NO CONFIDENCE IN GOVERNMENT’S SCHOOL PLANS

The overwhelming majority of primary teachers have no confidence that the Government’s White Paper proposals for schools will tackle the teacher recruitment crisis, a conference organised by the NASUWT, the largest teachers’ union in the UK, has heard today (Saturday).

A real-time electronic poll of primary teachers at the conference, held today in Birmingham found that:

  • Nine in ten primary teachers say the Government’s White Paper proposals will not contribute to recruiting and retaining great teachers;

  • Nearly half (48%) say their school did not agree their professional development needs and priorities with them at their last appraisal;

  • 98% say that the Government’s policies are making teaching more unattractive and are not improving the professional status of teaching;

  • 97% say that the Government’s proposal to replace Qualified Teacher Status with a system of school-led teacher accreditation will not improve the professional status of teachers;

  • 81% of primary teachers say they are not confident their school has the necessary time, skills and capacity to fairly deliver the Government’s proposals for accreditation of teachers;

  • Reducing teacher workload and working hours of teachers and headteachers is the single most important factor identified by primary teachers to tackle the recruitment and retention crisis in the profession;

  • Providing a contractual right for all teachers to work flexibly was rated as the most important factor in building a diverse workforce in schools.

Chris Keates, General Secretary of the NASUWT, said:

“There has been a great deal of noise and rhetoric surrounding the White Paper.

“The focus of the Government’s plans for forced academisation has generated anxiety and uncertainty across the school system, particularly for primary schools.

“Primary teachers are deeply concerned by the Government’s proposals on school-led teacher accreditation. The Government has not taken the steps necessary to ensure that all schools have the resources and capacity they will need to support the training and development of teachers.

“School-based accreditation of teachers has the potential for abuse, inconsistency and inequality, to undermine, rather than enhance professional status and be used as a tool to depress teachers’ pay.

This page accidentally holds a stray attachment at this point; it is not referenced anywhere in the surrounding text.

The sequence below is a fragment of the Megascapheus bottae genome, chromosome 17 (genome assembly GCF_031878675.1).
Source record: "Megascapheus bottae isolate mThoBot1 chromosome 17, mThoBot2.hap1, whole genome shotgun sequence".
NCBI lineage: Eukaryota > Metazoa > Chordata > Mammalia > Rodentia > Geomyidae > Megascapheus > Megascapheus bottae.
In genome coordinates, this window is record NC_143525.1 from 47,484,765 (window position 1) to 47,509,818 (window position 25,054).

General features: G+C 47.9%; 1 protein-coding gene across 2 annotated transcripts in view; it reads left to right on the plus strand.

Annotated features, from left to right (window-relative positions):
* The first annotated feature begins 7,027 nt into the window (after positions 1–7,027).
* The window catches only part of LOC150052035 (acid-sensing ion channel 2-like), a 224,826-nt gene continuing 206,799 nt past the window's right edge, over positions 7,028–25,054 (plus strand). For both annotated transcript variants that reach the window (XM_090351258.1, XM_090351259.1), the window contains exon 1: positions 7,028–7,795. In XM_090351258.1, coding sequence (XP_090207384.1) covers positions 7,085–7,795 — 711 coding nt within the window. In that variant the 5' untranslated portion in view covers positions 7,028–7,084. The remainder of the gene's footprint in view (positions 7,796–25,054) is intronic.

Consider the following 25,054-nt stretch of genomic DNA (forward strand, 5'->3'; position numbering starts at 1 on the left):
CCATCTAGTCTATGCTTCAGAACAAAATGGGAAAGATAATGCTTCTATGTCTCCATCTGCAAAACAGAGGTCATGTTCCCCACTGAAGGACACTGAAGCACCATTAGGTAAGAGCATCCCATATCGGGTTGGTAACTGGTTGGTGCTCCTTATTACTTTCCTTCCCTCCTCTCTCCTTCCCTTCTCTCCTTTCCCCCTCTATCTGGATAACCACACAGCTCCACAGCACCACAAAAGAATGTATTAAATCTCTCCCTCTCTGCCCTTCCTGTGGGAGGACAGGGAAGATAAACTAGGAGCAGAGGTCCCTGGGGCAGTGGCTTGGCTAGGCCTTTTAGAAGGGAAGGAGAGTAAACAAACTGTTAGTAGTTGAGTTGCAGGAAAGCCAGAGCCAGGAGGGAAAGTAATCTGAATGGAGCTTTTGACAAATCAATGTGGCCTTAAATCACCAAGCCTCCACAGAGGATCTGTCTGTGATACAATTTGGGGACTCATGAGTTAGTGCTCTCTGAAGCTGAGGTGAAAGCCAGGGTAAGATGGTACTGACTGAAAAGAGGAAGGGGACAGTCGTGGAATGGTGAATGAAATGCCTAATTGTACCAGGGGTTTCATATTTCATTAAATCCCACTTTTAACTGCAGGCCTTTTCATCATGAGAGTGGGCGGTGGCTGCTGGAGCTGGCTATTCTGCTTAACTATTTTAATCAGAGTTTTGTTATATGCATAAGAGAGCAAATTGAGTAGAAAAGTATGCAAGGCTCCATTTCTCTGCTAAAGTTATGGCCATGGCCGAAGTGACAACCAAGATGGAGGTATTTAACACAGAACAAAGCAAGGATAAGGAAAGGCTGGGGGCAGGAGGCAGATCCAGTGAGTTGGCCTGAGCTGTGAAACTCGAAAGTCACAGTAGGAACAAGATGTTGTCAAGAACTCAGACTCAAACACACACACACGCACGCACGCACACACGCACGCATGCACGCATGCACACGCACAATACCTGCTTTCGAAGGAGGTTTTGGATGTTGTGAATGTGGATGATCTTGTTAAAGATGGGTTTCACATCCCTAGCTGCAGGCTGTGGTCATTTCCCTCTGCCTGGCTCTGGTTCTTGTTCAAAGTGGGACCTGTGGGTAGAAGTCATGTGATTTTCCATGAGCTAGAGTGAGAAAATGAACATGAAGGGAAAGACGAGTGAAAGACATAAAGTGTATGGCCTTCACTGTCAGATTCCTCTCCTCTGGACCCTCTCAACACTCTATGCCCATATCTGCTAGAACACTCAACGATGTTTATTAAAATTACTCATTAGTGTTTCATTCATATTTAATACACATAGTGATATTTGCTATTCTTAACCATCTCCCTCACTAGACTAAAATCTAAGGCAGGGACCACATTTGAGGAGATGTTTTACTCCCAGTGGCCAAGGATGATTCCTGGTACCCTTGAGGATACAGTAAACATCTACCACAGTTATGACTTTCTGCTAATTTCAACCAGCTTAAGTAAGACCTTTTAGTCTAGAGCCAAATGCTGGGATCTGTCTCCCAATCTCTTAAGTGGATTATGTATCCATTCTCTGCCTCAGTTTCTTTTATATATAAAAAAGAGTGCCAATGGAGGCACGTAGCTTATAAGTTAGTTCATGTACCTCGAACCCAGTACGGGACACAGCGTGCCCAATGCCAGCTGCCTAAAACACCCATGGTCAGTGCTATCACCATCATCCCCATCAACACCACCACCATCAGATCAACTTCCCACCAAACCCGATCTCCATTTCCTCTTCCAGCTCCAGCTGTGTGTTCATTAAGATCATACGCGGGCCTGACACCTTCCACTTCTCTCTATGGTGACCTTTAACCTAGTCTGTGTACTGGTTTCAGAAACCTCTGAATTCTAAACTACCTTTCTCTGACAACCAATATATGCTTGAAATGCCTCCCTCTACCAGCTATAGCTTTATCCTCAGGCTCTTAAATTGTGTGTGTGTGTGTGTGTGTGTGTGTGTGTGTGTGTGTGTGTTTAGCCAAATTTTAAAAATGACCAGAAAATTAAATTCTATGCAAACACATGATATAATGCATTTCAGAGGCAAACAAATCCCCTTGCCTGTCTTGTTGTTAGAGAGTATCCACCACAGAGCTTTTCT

“The Government says it wants to promote flexible working to enable more teachers to stay in the job; however, the White Paper has failed to provide the proposals needed to tackle excessive workload, to challenge discrimination against part-time teachers or to secure an entitlement of teachers to work flexibly. This is a critical issue that the Government must address.”NO CONFIDENCE IN GOVERNMENT’S SCHOOL PLANS The overwhelming majority of primary teachers have no confidence that the Government’s White Paper proposals for schools will tackle the teacher recruitment crisis, a conference organised by the NASUWT, the largest teachers’ union in the UK, has heard today (Saturday). A real-time electronic poll of primary teachers at the conference, held today in Birmingham found that: Nine in ten primary teachers say the Government’s White Paper proposals will not contribute to recruiting and retaining great teachers;Nearly half (48%) say their school did not agree their professional development needs and priorities with them at their last appraisal;98% say that the Government’s policies are making teaching more unattractive and are not improving the professional status of teaching;97% say that the Government’s proposal to replace Qualified Teacher Status with a system of school-led teacher accreditation will not improve the professional status of teachers;81% of primary teachers say they are not confident their school has the necessary time, skills and capacity to fairly deliver the Government’s proposals for accreditation of teachers;Reducing teacher workload and working hours of teachers and headteachers is the single most important factor identified by primary teachers to tackle the recruitment and retention crisis in the profession;Providing a contractual right for all teachers to work flexibly was rated as the most important factor in building a diverse workforce in schools. Chris Keates, General Secretary of the NASUWT, said: “There has been a great deal of noise and rhetoric surrounding the White Paper. “The focus of the Government’s plans for forced academisation has generated anxiety and uncertainty across the school system, particularly for primary schools. “Primary teachers are deeply concerned by the Government’s proposals on school-led teacher accreditation. The Government has not taken the steps necessary to ensure that all schools have the resources and capacity they will need to support the training and development of teachers. “School-based accreditation of teachers has the potential for abuse, inconsistency and inequality, to undermine, rather than enhance professional status and be used as a tool to depress teachers’ pay. “The Government says it wants to promote flexible working to enable more teachers to stay in the job; however, the White Paper has failed to provide the proposals needed to tackle excessive workload, to challenge discrimination against part-time teachers or to secure an entitlement of teachers to work flexibly. This is a critical issue that the Government must address.”


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